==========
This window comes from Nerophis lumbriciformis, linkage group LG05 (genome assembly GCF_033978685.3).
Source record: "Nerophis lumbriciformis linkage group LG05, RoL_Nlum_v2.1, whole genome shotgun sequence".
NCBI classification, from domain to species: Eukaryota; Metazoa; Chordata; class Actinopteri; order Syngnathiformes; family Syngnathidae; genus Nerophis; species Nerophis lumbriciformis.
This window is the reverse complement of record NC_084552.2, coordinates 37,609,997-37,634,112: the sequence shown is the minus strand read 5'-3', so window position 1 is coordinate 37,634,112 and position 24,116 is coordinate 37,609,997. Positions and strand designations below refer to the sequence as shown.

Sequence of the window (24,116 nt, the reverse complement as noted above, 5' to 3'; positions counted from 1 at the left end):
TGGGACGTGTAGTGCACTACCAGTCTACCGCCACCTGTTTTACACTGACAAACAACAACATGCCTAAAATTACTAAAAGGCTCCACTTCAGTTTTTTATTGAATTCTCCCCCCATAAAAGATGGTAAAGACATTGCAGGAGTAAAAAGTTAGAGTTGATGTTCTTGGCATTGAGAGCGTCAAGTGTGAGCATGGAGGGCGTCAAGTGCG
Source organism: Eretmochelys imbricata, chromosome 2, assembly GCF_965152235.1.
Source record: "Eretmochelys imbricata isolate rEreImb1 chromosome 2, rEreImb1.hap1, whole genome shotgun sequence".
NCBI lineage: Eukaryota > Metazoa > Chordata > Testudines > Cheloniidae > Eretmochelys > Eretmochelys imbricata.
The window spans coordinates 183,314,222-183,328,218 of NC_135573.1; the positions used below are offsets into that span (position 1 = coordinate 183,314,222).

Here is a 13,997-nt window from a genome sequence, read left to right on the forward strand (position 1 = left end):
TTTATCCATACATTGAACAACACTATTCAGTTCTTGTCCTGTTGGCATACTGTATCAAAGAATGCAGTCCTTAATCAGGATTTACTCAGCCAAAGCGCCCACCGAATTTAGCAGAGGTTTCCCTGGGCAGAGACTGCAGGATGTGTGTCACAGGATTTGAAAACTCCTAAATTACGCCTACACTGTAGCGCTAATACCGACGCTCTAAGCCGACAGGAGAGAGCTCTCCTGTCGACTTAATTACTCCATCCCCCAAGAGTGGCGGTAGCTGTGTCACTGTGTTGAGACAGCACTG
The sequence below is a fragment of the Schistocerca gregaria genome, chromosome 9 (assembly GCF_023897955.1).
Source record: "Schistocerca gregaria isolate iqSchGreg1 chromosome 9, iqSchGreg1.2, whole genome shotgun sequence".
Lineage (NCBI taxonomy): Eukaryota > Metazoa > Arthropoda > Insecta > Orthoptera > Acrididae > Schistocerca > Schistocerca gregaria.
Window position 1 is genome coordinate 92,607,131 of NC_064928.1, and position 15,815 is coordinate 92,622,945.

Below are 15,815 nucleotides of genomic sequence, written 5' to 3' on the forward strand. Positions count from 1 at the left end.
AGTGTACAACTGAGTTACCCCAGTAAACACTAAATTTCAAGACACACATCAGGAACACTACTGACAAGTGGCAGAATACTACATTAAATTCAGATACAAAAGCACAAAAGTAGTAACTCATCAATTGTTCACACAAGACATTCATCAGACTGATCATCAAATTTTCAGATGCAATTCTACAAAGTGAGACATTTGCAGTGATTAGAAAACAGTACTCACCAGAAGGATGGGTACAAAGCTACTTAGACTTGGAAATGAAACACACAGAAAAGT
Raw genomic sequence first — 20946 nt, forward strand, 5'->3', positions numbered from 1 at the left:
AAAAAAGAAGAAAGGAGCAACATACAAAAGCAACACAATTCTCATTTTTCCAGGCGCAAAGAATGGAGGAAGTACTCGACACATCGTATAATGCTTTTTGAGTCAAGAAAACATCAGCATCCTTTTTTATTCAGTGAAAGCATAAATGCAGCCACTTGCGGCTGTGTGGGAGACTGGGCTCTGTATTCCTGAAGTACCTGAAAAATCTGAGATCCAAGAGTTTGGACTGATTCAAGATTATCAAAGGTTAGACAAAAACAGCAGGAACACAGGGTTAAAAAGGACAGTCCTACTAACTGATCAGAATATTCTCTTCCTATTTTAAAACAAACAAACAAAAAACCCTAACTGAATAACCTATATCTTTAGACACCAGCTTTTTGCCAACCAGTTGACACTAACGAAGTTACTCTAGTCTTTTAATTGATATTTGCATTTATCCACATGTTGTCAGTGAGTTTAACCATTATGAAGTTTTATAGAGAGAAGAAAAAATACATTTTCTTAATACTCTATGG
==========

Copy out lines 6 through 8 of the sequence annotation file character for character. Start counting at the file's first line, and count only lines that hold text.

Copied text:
TGGGACGTGTAGTGCACTACCAGTCTACCGCCACCTGTTTTACACTGACAAACAACAACATGCCTAAAATTACTAAAAGGCTCCACTTCAGTTTTTTATTGAATTCTCCCCCCATAAAAGATGGTAAAGACATTGCAGGAGTAAAAAGTTAGAGTTGATGTTCTTGGCATTGAGAGCGTCAAGTGTGAGCATGGAGGGCGTCAAGTGCG
Source organism: Eretmochelys imbricata, chromosome 2, assembly GCF_965152235.1.
Source record: "Eretmochelys imbricata isolate rEreImb1 chromosome 2, rEreImb1.hap1, whole genome shotgun sequence".